Together with the water plant signed in December 2019, we are pleased and excited to bring months of negotiation with de Cedros community to close and really look forward to sustainably operating in this region for decades to come. The definitive agreement also sets forth terms for the Peñasquito mine to occupy more than 10,000 hectares of de Cedros Ejido's land for exploration, mineral production and other operational purposes and resolves all outstanding disputes between the two parties. This world-class asset already has reserves of approximately 26 million gold equivalent ounces, but the significant exploration potential in this prospective district will allow us to extend the value delivery for decades to come. We are very pleased with the outcome of the agreement and believe it is the best path forward for both parties to develop a long-term partnership to create value and improve lives, shifting the dynamic from confrontation to cooperation.

Lastly, in response to placing the site on care and maintenance on April 12, we are working with the government to determine a time frame for ramp-up of operations. The Zacatecas region has one of the lowest rates of cases of COVID-19, and we believe our workforce can be kept safe by limiting personnel on site and enhancing safety and health protocols around social distancing and hygiene. Turning to Canada. At Éléonore, we previously communicated that we would step down gold production driven by mine sequence changes and our ongoing efforts to integrate our geology and geotechnical models to optimize a life of plan to extend mine life.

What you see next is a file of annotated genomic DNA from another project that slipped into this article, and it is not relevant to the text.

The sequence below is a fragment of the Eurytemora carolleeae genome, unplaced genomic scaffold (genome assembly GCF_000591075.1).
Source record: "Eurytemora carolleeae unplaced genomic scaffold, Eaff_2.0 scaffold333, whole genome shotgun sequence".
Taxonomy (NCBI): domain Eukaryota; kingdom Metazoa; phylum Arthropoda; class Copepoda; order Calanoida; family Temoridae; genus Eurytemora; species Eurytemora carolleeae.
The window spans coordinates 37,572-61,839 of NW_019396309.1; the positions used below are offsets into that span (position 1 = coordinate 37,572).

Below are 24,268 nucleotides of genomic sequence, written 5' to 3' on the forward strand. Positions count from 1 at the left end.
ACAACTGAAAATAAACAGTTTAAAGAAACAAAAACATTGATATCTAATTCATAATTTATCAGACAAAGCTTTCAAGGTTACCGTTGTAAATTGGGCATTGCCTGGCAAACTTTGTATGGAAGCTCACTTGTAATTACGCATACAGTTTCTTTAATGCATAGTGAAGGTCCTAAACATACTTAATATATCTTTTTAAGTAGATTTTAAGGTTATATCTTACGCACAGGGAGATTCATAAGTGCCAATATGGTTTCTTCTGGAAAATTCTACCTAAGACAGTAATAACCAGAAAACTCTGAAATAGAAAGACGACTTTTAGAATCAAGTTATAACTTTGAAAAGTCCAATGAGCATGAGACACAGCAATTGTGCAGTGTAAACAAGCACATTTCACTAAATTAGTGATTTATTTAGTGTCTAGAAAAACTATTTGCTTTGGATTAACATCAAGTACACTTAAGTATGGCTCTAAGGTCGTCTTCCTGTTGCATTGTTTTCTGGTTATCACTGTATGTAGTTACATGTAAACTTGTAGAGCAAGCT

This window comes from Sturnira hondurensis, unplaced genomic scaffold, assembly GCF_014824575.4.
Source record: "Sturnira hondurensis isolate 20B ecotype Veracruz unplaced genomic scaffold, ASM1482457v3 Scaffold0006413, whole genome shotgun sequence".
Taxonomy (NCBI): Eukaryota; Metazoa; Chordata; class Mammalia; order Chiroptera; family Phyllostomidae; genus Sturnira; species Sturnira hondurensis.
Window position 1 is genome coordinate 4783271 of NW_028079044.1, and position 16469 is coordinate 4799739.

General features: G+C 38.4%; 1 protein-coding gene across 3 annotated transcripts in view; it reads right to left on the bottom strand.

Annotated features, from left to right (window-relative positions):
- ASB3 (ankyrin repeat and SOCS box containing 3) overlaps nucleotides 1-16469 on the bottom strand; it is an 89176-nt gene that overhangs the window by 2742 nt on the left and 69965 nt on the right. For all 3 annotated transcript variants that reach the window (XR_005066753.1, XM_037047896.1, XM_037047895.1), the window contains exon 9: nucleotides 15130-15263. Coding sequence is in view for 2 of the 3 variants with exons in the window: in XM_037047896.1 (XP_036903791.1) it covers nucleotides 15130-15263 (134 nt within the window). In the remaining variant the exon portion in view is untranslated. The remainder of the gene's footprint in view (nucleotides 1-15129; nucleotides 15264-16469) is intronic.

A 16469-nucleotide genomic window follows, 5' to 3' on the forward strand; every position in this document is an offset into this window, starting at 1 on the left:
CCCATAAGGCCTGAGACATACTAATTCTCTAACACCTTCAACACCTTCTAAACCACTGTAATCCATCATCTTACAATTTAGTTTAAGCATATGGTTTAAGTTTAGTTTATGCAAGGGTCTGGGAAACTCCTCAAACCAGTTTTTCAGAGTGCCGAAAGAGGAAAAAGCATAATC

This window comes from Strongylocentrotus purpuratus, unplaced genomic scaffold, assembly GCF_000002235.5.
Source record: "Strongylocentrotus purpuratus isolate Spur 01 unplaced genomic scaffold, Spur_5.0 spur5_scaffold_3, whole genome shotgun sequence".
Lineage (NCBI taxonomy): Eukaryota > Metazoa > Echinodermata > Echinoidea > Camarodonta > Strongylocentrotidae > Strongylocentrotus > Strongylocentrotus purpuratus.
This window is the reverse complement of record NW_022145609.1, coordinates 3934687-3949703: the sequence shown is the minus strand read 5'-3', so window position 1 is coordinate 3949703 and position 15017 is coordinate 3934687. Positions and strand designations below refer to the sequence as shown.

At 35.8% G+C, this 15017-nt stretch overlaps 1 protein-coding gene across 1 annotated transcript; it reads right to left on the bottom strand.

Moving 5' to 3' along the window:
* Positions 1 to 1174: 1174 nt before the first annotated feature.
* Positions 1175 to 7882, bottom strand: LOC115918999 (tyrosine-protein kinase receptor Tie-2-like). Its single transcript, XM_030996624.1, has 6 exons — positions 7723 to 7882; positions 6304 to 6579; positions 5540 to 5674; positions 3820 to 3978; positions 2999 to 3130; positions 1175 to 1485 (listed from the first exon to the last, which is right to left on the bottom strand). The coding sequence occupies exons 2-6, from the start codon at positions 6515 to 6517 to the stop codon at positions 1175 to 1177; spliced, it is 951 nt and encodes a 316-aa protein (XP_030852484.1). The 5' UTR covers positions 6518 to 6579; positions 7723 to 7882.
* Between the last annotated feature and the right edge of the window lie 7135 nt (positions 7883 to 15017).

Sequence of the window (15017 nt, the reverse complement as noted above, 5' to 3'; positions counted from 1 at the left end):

With the site previously on care maintenance, the team took the opportunity to proactively refresh the roster schedule to be more efficient, while also progressing full potential remotely as we move into the delivery phase and leverage our experience from other underground operations. The team has also spent time prioritizing the full potential initiatives that will be implemented as we restart, including an asset management improvement plan. With a new general manager in place, we are strongly focused on the day-to-day basics to ensure strong foundation is in place as we start ramping the operation back up. At Musselwhite, our team was exceeding their commitment, and the conveyor installation was approximately 65% complete and well ahead of schedule before we place the site on care and maintenance in late March.

We now have every part for the conveyor installation in Thunder Bay, and installation of the conveyor will be the first thing to ramp up after a decision is made to resume operations. The Musselwhite materials handling project is 95% complete and will be ready for a full system test once the conveyor is installed. Full potential is progressing virtually with a focus on improvements in underground development productivity, enhanced trucking performance and technical updates to ore body modeling, and the site is ready to come back stronger than ever. In fact, we currently have four to five stopes open.